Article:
Regarding my previous post on using doublethink as a coping strategy to compartmentalize thinking about the primary cancer literature, Jing and I have been wrestling with a clinical dilemma for the past couple weeks. You may recall that my oncology team is advocating for a wait-and-see approach: we had two intra-operative MRIs and one post-operative MRI supporting the notion that my surgery was a gross total resection. Now, there’s no guarantee that every last problematic cell was removed, so recurrence is going to be hanging over my head (literally) for years to come. The oncologists’ argument is that many factors are in my favor, including relatively young age, low-grade tumor histology, and available treatment options in case of recurrence, so why subject me to potentially life-long cognitive side effects of radiation, etc, when there is a good chance it will be unnecessary? This is especially true since quarterly MRIs will ensure that anything worrisome will be detected promptly. I appreciate this reasoning. Similarly, if this glioma chooses to continue its indolent existence – and if it continues to exist, we certainly hope it will continue to be indolent – time is on my side. New therapies for glioma are being developed as we speak, and many of the immunotherapies look promising.
We sought out a second opinion from a friend who specializes in pediatric brain tumors, and his argument was that (1) if it regrows, we almost certainly know where it will be, so (2) go ahead and use the best available weapon (radiation) now while the tumor load is at its lowest. I appreciate this argument too, especially because waiting for bad things to happen is hard on the soul, and it requires a great deal of mental discipline to keep a positive outlook. I’m happiest trying to win this battle right now, so I can get on with the rest of the things I want to do in life. As is our way, Jing and I have read a ton of papers on the subject, and there are no obvious data-driven conclusions. Part of the issue is that oncology, and particularly the glioma field, is moving so fast these days, that the literature hasn’t quite caught up with the changing technologies.
Therefore, we asked another close friend (thanks a million, btw) for a connection to yet another glioma expert, which put us in touch with the physician who literally wrote the latest guidelines for treating adult glioma patients. His conclusion was that my risk profile is low, so my doctors’ consensus opinion is entirely appropriate. Which means we’re back to where we started: watchful waiting. This is just fine with me; I can discipline my mind to deal with the uncertainty, and meanwhile, I don’t have to deal with the potentially life-long side effects of some of the other options on the table. It would be wasteful and vulgar to spend all this time and energy getting well, only to land back in rehab for another recovery. Note well: the rehab hospital and the people who work there were great, but I’d just as soon not have to go back.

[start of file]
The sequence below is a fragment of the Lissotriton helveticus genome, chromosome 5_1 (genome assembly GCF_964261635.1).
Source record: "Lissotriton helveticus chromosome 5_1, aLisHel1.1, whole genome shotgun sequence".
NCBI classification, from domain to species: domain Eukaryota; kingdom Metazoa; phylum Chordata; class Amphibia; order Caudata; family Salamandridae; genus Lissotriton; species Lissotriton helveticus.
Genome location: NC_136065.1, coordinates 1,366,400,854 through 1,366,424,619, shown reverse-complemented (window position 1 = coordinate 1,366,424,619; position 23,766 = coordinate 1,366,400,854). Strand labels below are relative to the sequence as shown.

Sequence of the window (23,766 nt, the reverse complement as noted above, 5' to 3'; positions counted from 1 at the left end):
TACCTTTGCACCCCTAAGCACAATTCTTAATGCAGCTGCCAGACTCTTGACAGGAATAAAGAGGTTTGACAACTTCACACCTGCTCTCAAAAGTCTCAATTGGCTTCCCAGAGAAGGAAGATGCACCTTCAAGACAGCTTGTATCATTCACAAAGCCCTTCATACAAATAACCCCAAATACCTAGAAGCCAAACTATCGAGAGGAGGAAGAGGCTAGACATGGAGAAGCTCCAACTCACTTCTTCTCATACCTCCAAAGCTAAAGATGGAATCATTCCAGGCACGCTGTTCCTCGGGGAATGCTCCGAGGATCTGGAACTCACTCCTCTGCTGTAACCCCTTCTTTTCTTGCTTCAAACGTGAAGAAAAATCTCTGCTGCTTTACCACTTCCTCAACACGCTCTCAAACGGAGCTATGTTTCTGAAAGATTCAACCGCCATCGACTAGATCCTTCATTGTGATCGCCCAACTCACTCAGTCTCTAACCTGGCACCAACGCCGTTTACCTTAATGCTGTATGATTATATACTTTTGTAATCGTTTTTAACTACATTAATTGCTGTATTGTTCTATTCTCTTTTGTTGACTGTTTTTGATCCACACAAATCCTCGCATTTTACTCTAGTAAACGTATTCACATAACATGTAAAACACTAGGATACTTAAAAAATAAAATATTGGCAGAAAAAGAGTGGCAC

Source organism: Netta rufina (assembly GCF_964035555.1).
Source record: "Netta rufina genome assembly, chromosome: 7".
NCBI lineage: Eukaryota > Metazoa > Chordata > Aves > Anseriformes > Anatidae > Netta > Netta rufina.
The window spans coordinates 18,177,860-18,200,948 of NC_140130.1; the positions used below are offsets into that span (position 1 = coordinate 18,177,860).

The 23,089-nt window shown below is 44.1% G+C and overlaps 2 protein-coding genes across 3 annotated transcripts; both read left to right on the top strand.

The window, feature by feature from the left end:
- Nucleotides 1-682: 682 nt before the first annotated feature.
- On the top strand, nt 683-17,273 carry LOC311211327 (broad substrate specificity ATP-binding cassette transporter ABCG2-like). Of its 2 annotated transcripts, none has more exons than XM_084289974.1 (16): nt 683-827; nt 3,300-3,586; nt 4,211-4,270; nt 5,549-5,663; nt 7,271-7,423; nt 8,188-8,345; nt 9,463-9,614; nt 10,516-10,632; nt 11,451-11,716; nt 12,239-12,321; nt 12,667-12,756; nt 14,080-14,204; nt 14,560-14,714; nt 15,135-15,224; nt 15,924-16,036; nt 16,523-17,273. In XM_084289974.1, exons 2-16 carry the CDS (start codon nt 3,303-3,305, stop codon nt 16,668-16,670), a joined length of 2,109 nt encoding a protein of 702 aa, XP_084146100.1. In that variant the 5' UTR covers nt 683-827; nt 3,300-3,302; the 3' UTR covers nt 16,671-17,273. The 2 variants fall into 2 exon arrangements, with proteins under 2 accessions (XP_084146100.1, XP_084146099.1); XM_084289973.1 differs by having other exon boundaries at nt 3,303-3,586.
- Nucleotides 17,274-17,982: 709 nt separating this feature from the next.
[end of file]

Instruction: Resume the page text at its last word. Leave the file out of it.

All this is encouraging. But the bigger point I’m trying to make here is that Jing and I are fortunate to be so deeply immersed in the world of bio-medicine. While we all have to deal with doctors and hospitals at some point in our lives, a major concept I try to pass on to my physiology students at UMSL is that medicine is neither magical nor mysterious. It’s a scientific discipline that’s outrageously complicated, but ultimately comprehensible based on a series of essential principles. Jing and I have the background to read the primary literature and meaningfully participate in our own medical decision-making, and we can be taken seriously when we suggest that our doctors read this month’s issue of Nature Genetics. Equally important, we have friends at several major medical schools in many different disciplines, so we can lean on our social network to get in touch with the subject matter experts we need. As an aside, I should emphasize that having Jing on my side is the biggest advantage of all; no one I’ve met is more relentlessly positive, and simultaneously on top of all the therapeutic details.
Not everyone is so fortunate, which is why I’m delighted to be a part of a valuable bit of scientific outreach to rural communities in Kentucky. My friends and colleagues, Karyn Esser, Jody Clasey, Beth Schroeder, in the Department of Physiology at UK, have been using fitbits and temperature monitors on 4th and 5th graders in Clay County, KY to measure circadian parameters and observe the interaction among time-of-day, nutrition, activity, and other physiological parameters. My role was to develop the software and analytical tools that were used in this program. If you look carefully, you can see a screen shot of some of my work on Karyn’s monitor, right around the 3:35 mark. Please check out the video embedded in the link above; it’s a great story, and emblematic of exactly how universities should interact with their communities.